One common interpretation is the complete submission of man to God as humans are the product of God’s love since inception – all before material things, material things that is due to the State’s role. Just as Pope Pius XI said in his encyclical letter Divini redemptoris 
“The human person ought to be put in the first rank of earthly realities”,
this, of course, includes Caesar’s government, or any State or government.
However, this also puts into perspective the role of the government and its relationship to its people in paying taxes. These taxes are due to the government to provide what is best for the common good – all who pay taxes. This tax ideally neutralizes man’s norm in the State as a human being coexisting to fellow human being driven in one common goal. As MacLellan once said:
“The individual comes before the State.. the only purpose of Government is to guarantee individual freedoms”.
Thus, this premise may shed light when role of personal choice and role on the State haze the thin line. Give what is due to our God, our faith and our institution Church, while not neglecting the freedom inherent to every single person in the State.

Kasiyahan sa Kalanggaman

We took the plane, rode a car, and weathered the seawaves just to reach this majestic small island right in the middle of Cebu and Leyte.

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A small island 129 kilometers off the coast of Palompon, Leyte. This island will surely take all your stress and problems from the city. The murmuring winds of the easterlies and the soothing sound of waves will relax your mind while enjoying the calm atmosphere of nature. I said ‘calm’ because one thing that got me hooked me here the most is its limited accommodation to people. So you’ll enjoy you’re vacation worry-free from noise of people.

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We took the plane from Manila to Tacloban City which is around 600 kilometers. The travel took us only about an hour and a half. We went aboard at dawn and we enjoyed the sunrise view from the plane.

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Amidst the sea of cloud is the rising sun showering me its ray of lights. It was indeed morning, sunrise and I must not miss it.

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That’s our plane. It’s among the cheapest yet provides good deal of flight in the travel market. I am not their paid advertiser btw (as if I have enough readers to generate traffic mehe).

From the Romualdez Airport, we should be going to Palompon, Leyte to ride a motorboat to get to Kalanggaman. Since it’s a 129-kilometer ride, we have to take a common transportation going to Palompon which is usually bus or van. We prefer the latter. Its terminal is in Tigbao. That’s about 20-minute travel from the airport. We took a cab going to Tigbao, made friends with manong taxi driver and heard stories about Yolanda, his family, his plans in life, his political views, his outstanding loans, and we had that conversation in about 20 minutes.

We alighted at Tigbao, took our hearty breakfast while planning for our trip. Damn I forgot to capture the piece of scratch paper which we used for our itinerary planning! Nonetheless, we almost followed our itinerary. We took the van and braced ourselves for another two- or three- or four-hour ride to Palompon. We laughed inside the van, told each other’s stories, shared other people’s secrets, rumor-mongered whatever topic we thought funny and punny.

Four hours of talk, sleep, and fun and we finally reached Palompon. It’s almost lunchtime but we could imagine eating our lunch at the picturesque lone island so we decided delay it a bit and buy stuff instead for our stay in the island.

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The Palompon site gives a perfect view of sky, sea and the mountains. Rent of the regular boat costs P3,000.00 so we waited for groups to at least compensate for the remaining seats.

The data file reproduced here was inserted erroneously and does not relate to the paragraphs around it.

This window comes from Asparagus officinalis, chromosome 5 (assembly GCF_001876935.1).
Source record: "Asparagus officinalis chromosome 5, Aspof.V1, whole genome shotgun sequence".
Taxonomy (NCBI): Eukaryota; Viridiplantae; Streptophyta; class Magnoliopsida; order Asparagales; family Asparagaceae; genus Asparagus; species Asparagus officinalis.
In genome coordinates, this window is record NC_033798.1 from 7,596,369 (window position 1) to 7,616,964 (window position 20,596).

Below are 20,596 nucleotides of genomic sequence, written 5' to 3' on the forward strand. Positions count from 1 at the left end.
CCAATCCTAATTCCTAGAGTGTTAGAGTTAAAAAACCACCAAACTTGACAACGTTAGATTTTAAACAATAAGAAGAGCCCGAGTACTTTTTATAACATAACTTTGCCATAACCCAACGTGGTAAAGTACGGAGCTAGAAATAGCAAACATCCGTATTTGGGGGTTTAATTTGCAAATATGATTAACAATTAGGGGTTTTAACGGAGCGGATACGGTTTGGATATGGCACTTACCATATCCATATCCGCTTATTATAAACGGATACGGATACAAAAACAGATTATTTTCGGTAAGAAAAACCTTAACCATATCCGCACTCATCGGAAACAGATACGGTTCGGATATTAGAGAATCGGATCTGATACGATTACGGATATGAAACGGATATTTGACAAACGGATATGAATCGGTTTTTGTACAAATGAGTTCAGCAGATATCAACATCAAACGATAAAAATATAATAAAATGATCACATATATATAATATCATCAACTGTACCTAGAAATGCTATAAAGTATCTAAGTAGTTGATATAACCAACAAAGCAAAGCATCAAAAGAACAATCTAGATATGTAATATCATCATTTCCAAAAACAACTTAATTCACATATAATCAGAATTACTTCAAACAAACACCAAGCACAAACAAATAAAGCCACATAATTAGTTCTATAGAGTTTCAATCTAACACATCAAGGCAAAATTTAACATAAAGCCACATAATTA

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We were able to buy some stuff for our stay and wait for groups to complete the seat. One hour had passed and off we went.

Our mission:
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And our action:

There’s the island, the waves, and the sea. It was around  16 kilometers off the coast and were were running at 10-12km/hr at its peak and 5-10km/hr at the slowest. So you do the math. 3..2..1.. Time’s up. Two hours and twenty minutes. That’s how long we traveled over the sea.

One noteworthy before I share our island experience, I like the locales’ involvement in this tourist spot. They really know what they’re doing. They gave us an orientation on the proper actions within the island – no littering, spots safe to swim, spots where there’s fish sanctuary so it’s a no-no place for us.

Finally, we’re here! The island’s so cool! There is a space in the middle covered with coconut trees. There are ready monobloc tables and chairs, cottage huts, and even lawn area for tents..

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The sands are white and granular, the water is so clear, it’s as if the clouds are talking to you while you’re sunk into the sea..

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It’s as if the waves are inviting you into their world..

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Or the sands are encouraging you to play with it around while being scorched by the tropical sun..

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When you know suddenly you are not alone and the seniors are there watching over you..

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and when one capture of a sandbar is not enough, you abuse your camera with it.

That’s me!

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and when the day is old (corny!) and the night is young, it’s is full of shorrre..

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and you feel your squad shall have the mandatory TV series-ish poses..

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and the moon starts to appear while you’re by the seashore, that freakin’ orgasmic sandbar as the island’s last frontier..

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The day ended with so much food, fun, and waves. I never got the chance to capture it because, as I said, we had so much fun.

The day after, we visited another amazing place in Leyte. I’ll post my story here next time.

Planning to visit? Here’s the breakdown of our cost:

Manila-Tacloban-Manila Flight – P3,000.000
Cab from airport to Tigbao – P100.00
Van from Tigbao to Palompon – P100.00
Palompon boat to Kalanggaman island – P3,000/boat – P300/pax
Envi fee – P150.00 (Actually I forgot, I’m not sure with the price sorry)
Tent rent – P300.00
Food, food, food – approx. P500.00

add and divide them all – that’s around P4,000.00 including flight! That amount is equal to a memorable experience in the lone paradise of Kalanggaman!

So yeah. Visit the island now!

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My favorite shot during our visit